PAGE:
Simulations of Evaporation Plants in Kraft Pulp Mills: Including Lignin Extraction and Use of Excess Heat
In this thesis, evaporation plants at kraft pulp mills are simulated with the purpose of making them more energy efficient. The work is important since energy saving is assumed to be one of the major solutions for handling the world's energy demand in the future. Pulp and paper mills can do much in this respect; they represent almost 50% of the energy consumption in Swedish industry. In kraft pulp mills, the greatest energy demand is usually in the evaporation plant. To simulate the plants, an existing tool was developed and used; important parameters for the simulations are the amount of water evaporated, the number of evaporation effects, and the solids content profile of the evaporation train. The evaporation plants are assumed to be situated in a model mill resembling typical Scandinavian market pulp mills. To assure realistic assumptions, the project was conducted in cooperation with industrial representatives in a national research programme. Previous research shows that great energy savings can be obtained in evaporation plants by reusing excess heat, provided that excess heat can be made available in the mill. Evaporation plants that reuse excess heat are called process-integrated (PI) plants. The energy surplus resulting from the savings could be exported from the mill to replace fossil fuels. For example, the surplus could be extracted as the energy-rich component lignin. As an excerpt of the results, 26% of the live steam could be saved in the evaporation plant by employing a 7-effect PI plant (1.0 GJ/ADt of excess heat) instead of a modern 7-effect conventional plant. The additional profit for PI plants was 0.3–1.5 €/ADt in comparison with conventional plants (for the conditions in Paper 6). With predictably higher energy prices in the future, the profits from energy-saving measures could increase further. As an example of the results for lignin extraction, an evaporation plant with 190 kg/ADt lignin extraction (LE) requires 12% more live steam than a plant without LE. Should the viscosity of lignin-lean black liquor be as low as recent experiments indicate, the investment cost for a plant with LE may be only 5% higher than that for a plant without LE. An overall conclusion from the cooperative work is that LE may be economically interesting for pulp mills, at least in connection with increased pulp production. However, the results depend greatly on the electricity and lignin prices.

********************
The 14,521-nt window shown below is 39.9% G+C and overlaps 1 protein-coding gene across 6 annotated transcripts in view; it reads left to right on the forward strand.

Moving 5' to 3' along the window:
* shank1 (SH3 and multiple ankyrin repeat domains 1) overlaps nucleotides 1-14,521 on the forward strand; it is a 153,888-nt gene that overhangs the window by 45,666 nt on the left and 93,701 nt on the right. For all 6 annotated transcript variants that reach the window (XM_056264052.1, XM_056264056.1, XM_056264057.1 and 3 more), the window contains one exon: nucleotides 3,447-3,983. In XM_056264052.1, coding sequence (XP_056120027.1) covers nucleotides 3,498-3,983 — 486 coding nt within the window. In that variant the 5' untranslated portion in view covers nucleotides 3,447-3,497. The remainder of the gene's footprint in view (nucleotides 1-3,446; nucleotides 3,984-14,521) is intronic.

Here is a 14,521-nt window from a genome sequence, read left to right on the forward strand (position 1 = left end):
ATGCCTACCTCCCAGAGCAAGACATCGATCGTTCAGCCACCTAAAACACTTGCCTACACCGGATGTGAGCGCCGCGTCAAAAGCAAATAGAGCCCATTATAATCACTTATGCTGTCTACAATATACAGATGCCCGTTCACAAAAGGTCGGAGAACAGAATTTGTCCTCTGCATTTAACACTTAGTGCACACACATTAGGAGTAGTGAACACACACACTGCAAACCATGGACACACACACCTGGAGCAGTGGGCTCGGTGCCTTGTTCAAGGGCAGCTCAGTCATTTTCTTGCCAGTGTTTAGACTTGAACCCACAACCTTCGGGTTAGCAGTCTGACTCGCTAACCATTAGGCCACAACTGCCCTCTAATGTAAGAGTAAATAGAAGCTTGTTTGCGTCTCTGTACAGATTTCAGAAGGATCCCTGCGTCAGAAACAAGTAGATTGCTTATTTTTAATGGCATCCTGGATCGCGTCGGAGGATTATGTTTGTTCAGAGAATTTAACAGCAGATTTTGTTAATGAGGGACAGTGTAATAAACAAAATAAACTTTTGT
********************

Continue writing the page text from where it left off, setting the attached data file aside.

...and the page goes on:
kraft pulp mill.